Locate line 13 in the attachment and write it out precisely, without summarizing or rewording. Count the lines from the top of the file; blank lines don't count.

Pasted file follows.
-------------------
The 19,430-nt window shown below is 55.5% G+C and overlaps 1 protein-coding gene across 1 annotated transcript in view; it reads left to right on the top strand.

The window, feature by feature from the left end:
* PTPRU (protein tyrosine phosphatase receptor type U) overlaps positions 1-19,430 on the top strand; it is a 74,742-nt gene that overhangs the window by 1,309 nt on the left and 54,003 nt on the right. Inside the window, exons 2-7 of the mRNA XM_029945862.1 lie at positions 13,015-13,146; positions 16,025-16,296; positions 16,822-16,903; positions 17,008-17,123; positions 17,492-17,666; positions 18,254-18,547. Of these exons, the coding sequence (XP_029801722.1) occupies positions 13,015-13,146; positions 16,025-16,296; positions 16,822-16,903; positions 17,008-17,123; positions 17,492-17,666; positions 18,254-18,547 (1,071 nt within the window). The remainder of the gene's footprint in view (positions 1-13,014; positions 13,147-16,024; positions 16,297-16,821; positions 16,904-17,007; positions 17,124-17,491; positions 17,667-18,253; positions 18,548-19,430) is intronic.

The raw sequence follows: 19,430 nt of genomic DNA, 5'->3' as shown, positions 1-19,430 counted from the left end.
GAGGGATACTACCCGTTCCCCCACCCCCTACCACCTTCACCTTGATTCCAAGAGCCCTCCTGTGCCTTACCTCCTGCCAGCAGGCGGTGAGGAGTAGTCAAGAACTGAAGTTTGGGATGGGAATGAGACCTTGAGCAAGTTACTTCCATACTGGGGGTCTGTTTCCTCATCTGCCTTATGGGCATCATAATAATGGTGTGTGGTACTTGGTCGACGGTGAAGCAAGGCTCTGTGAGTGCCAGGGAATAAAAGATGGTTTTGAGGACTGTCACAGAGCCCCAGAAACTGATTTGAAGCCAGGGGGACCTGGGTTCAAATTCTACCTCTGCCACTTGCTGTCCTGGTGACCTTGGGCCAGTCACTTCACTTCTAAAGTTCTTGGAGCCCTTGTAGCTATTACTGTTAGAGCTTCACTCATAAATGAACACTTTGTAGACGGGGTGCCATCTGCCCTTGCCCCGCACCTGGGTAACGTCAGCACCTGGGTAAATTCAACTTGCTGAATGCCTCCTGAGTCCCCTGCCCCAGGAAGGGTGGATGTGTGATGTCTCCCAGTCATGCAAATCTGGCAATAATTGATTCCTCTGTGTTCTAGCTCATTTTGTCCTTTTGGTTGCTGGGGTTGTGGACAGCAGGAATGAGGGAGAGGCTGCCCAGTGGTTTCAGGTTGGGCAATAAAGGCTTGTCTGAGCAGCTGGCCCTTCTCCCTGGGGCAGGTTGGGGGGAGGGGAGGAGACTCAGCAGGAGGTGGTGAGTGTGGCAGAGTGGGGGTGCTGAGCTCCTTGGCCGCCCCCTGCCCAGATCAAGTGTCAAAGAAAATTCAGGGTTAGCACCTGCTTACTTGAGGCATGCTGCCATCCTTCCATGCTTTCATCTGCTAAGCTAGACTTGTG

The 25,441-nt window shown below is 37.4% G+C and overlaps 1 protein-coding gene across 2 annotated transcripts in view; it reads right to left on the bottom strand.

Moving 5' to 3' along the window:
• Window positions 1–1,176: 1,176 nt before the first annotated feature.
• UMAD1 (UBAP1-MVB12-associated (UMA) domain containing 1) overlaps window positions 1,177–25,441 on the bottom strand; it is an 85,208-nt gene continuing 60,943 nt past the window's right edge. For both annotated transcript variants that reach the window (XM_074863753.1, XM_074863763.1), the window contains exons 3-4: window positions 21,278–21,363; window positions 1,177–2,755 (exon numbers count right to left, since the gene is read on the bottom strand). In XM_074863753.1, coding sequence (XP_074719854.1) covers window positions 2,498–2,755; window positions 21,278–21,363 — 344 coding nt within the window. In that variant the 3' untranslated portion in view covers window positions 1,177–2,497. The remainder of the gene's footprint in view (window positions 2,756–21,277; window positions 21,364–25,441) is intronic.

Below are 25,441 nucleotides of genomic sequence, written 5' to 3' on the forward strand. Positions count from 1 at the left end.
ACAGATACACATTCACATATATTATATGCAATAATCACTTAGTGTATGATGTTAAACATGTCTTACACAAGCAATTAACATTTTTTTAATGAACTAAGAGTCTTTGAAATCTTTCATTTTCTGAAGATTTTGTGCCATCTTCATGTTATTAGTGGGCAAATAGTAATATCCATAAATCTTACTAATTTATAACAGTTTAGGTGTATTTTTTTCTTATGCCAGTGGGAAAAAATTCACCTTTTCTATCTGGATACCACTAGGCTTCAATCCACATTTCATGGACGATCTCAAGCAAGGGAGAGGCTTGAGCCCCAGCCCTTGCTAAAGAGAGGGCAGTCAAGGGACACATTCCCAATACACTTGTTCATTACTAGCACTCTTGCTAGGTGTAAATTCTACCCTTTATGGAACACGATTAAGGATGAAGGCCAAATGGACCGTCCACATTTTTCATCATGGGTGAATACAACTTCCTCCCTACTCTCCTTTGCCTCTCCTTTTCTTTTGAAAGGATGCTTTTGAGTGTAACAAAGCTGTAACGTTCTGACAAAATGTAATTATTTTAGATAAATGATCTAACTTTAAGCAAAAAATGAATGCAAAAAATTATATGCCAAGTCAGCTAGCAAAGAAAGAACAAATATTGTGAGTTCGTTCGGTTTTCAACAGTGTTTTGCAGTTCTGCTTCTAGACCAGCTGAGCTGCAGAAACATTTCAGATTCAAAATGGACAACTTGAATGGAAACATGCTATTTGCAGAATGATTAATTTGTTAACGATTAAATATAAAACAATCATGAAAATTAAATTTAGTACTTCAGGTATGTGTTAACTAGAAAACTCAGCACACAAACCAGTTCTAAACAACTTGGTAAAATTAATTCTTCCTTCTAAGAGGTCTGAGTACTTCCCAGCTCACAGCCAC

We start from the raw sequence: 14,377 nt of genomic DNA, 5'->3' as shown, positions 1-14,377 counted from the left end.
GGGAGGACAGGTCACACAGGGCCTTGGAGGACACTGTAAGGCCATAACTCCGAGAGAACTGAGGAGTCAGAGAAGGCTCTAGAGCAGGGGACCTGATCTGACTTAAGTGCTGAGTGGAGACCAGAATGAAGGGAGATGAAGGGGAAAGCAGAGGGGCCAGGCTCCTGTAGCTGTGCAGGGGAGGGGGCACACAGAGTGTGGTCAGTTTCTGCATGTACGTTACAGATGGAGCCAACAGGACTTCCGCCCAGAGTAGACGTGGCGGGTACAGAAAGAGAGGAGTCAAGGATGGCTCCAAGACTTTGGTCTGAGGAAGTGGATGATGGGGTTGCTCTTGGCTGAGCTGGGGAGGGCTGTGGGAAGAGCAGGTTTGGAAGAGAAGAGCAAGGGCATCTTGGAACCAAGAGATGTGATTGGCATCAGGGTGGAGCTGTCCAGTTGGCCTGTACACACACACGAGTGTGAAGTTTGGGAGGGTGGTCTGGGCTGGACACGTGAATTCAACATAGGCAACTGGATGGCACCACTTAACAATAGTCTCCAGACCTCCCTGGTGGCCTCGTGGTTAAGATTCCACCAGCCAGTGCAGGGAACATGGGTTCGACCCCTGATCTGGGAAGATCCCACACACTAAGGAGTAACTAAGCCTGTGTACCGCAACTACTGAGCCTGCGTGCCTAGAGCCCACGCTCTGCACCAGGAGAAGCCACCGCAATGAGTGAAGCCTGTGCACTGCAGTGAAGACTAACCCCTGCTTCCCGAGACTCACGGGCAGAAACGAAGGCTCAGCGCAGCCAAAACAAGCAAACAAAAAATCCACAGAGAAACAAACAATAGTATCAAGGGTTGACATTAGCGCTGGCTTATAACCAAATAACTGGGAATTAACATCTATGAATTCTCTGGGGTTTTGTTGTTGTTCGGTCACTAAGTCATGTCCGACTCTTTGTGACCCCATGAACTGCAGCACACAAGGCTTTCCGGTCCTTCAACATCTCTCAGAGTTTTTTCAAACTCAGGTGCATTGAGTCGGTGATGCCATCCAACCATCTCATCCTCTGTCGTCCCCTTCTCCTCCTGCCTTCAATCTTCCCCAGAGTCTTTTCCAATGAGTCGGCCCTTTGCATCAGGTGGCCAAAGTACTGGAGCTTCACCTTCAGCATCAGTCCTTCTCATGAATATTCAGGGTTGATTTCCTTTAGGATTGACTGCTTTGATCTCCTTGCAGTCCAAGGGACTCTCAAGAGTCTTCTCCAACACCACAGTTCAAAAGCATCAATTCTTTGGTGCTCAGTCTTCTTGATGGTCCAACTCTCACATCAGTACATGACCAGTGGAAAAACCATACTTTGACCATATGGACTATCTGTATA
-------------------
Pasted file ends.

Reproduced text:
GGGAGGACAGGTCACACAGGGCCTTGGAGGACACTGTAAGGCCATAACTCCGAGAGAACTGAGGAGTCAGAGAAGGCTCTAGAGCAGGGGACCTGATCTGACTTAAGTGCTGAGTGGAGACCAGAATGAAGGGAGATGAAGGGGAAAGCAGAGGGGCCAGGCTCCTGTAGCTGTGCAGGGGAGGGGGCACACAGAGTGTGGTCAGTTTCTGCATGTACGTTACAGATGGAGCCAACAGGACTTCCGCCCAGAGTAGACGTGGCGGGTACAGAAAGAGAGGAGTCAAGGATGGCTCCAAGACTTTGGTCTGAGGAAGTGGATGATGGGGTTGCTCTTGGCTGAGCTGGGGAGGGCTGTGGGAAGAGCAGGTTTGGAAGAGAAGAGCAAGGGCATCTTGGAACCAAGAGATGTGATTGGCATCAGGGTGGAGCTGTCCAGTTGGCCTGTACACACACACGAGTGTGAAGTTTGGGAGGGTGGTCTGGGCTGGACACGTGAATTCAACATAGGCAACTGGATGGCACCACTTAACAATAGTCTCCAGACCTCCCTGGTGGCCTCGTGGTTAAGATTCCACCAGCCAGTGCAGGGAACATGGGTTCGACCCCTGATCTGGGAAGATCCCACACACTAAGGAGTAACTAAGCCTGTGTACCGCAACTACTGAGCCTGCGTGCCTAGAGCCCACGCTCTGCACCAGGAGAAGCCACCGCAATGAGTGAAGCCTGTGCACTGCAGTGAAGACTAACCCCTGCTTCCCGAGACTCACGGGCAGAAACGAAGGCTCAGCGCAGCCAAAACAAGCAAACAAAAAATCCACAGAGAAACAAACAATAGTATCAAGGGTTGACATTAGCGCTGGCTTATAACCAAATAACTGGGAATTAACATCTATGAATTCTCTGGGGTTTTGTTGTTGTTCGGTCACTAAGTCATGTCCGACTCTTTGTGACCCCATGAACTGCAGCACACAAGGCTTTCCGGTCCTTCAACATCTCTCAGAGTTTTTTCAAACTCAGGTGCATTGAGTCGGTGATGCCATCCAACCATCTCATCCTCTGTCGTCCCCTTCTCCTCCTGCCTTCAATCTTCCCCAGAGTCTTTTCCAATGAGTCGGCCCTTTGCATCAGGTGGCCAAAGTACTGGAGCTTCACCTTCAGCATCAGTCCTTCTCATGAATATTCAGGGTTGATTTCCTTTAGGATTGACTGCTTTGATCTCCTTGCAGTCCAAGGGACTCTCAAGAGTCTTCTCCAACACCACAGTTCAAAAGCATCAATTCTTTGGTGCTCAGTCTTCTTGATGGTCCAACTCTCACATCAGTACATGACCAGTGGAAAAACCATACTTTGACCATATGGACTATCTGTATA